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RF20 Primary health care professionals views of reminders in electronic patient records
  1. EV Cecil,
  2. L Dewa,
  3. R Ma,
  4. A Majeed,
  5. P Aylin
  1. Primary Care and Public Health, Imperial College London, London, UK


Background Primary care administrative systems contain the medical records of patients’ contacts with primary care services. These data are used to create electronic reminders at the point of care. The reminders, or pop-up prompts, support clinicians to provide good quality care, safe prescribing and to save money. It is suggested that the increasing use of reminders has led to desensitisation and a tendency to ignore the information provided. Our study aimed to explore primary healthcare professionals’ (PHCP) attitudes towards electronic reminders in primary care, to support their enhancement.

Methods Fifteen semi-structured interviews were conducted with general and nurse practitioners based in North West London and Yorkshire, England. PHCPs were selected as a national representative sample across various metrics (position or experience of the PHCP; factors relating to the practice; and the demographic characteristics of the practice population). Topic areas included i) experiences of reminders; ii) perceptions of the validity of the information provided; iii) reminder-related behaviours and iv) views on improvement. We analysed data using a framework approach.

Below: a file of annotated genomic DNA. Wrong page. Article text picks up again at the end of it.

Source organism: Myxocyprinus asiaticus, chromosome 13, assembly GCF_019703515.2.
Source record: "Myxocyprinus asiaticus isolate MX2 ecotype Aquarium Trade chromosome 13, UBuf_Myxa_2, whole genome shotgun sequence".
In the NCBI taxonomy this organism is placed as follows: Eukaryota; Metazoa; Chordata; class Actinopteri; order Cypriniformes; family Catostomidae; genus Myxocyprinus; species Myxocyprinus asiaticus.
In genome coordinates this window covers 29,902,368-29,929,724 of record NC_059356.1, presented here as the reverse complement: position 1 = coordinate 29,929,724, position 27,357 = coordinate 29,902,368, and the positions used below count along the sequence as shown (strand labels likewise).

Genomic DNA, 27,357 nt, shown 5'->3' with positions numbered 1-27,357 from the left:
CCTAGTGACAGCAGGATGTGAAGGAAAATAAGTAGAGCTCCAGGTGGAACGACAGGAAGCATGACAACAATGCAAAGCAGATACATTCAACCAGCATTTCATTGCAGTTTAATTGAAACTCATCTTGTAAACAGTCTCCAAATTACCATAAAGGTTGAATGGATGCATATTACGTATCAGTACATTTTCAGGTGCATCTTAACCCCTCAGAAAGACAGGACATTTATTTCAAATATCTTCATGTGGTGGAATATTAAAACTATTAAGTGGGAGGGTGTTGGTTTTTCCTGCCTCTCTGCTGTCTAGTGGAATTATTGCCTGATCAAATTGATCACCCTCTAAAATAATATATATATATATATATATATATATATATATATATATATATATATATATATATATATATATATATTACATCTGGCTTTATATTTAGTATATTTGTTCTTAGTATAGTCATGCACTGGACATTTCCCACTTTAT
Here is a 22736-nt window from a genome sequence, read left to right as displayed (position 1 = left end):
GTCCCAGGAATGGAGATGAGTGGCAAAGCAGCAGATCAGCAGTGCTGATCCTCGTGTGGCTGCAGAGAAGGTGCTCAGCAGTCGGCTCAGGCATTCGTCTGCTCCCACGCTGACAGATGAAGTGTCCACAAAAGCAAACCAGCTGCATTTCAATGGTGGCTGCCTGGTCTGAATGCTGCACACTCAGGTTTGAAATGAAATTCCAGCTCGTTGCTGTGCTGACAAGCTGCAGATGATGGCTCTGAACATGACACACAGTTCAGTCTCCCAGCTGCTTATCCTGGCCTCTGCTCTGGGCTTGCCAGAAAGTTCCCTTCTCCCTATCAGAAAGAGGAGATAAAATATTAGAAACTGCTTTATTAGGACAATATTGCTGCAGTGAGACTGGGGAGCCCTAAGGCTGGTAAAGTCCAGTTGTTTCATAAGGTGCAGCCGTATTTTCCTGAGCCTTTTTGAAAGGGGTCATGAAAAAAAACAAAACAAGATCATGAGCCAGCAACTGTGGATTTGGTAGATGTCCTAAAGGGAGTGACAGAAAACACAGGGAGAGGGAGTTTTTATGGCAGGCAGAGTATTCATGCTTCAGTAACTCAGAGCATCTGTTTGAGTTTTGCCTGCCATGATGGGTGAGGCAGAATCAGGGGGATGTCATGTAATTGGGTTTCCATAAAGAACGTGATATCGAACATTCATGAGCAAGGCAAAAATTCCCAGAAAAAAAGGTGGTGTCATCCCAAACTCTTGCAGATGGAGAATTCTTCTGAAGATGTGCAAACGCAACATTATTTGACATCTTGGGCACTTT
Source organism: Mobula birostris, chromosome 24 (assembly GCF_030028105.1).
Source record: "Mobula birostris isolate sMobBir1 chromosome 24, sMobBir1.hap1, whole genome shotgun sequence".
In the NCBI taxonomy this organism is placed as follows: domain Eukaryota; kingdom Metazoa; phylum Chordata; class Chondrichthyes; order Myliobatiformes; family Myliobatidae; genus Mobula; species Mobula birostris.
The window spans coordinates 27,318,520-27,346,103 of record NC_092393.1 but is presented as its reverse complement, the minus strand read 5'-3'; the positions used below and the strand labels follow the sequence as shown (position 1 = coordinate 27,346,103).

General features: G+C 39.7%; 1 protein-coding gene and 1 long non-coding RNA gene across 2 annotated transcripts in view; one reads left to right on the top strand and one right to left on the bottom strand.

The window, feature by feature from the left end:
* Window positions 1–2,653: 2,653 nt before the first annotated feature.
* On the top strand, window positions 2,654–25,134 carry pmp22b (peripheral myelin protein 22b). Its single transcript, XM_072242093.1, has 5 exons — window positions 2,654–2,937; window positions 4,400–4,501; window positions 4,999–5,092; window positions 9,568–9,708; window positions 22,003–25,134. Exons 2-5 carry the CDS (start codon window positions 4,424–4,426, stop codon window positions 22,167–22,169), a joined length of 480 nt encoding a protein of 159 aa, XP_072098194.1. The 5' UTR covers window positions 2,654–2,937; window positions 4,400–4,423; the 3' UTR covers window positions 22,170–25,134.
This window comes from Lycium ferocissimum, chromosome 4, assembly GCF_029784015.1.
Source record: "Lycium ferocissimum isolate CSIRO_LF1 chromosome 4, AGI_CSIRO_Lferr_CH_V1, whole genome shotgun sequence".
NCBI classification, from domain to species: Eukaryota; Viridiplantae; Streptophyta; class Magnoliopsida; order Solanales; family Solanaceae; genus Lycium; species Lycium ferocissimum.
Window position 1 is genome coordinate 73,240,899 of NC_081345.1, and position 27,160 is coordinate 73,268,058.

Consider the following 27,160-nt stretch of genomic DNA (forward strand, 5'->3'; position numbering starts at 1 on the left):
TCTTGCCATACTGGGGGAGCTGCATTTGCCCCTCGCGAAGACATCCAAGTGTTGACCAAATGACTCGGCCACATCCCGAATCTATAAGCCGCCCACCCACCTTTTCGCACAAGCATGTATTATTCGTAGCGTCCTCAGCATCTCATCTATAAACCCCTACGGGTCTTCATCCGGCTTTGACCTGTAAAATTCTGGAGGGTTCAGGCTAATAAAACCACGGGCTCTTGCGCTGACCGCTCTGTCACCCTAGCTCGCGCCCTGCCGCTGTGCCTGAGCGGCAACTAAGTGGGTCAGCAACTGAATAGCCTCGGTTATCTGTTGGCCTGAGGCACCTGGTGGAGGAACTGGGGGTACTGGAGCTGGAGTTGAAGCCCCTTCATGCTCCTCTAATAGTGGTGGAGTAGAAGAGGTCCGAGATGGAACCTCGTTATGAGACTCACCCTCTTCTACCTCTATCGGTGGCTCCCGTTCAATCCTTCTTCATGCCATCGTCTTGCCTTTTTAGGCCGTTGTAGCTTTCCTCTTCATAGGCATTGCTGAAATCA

Results We found that PHCPs were familiar with the reminders in their clinical systems. PHCPs believed most were important and supported their work by providing up to date, evidence based information. Significant barriers towards reminders were time constraints; numbers; and the fact that reminders interrupted their natural patient interaction. PHCPs felt frustrated that data requested by a reminder and collected in contacts with other healthcare providers was not shared (for example a blood pressure reading or smoking status). Poorly designed or oversensitive reminders were considered particularly annoying. Feelings towards reminders were not consistent across the participants and often related to experience, roles, consultation styles and interests. Few PHCPs had experienced or heard of negative outcomes after ignoring the information in a reminder, but some did feel guilty or concerned that ignoring a reminder would reflect badly on them. PHCPs felt more training was needed to efficiently manage reminders but highlighted that managing reminders was also the responsibility of the patients.

Conclusion Improving reminders must ensure integration between health care administrative systems (primary, community and hospital); develop more refined algorithms; and consider cognitive workflow of PHCPs.

  • Primary care
  • Electronic Health Records
  • Reminders

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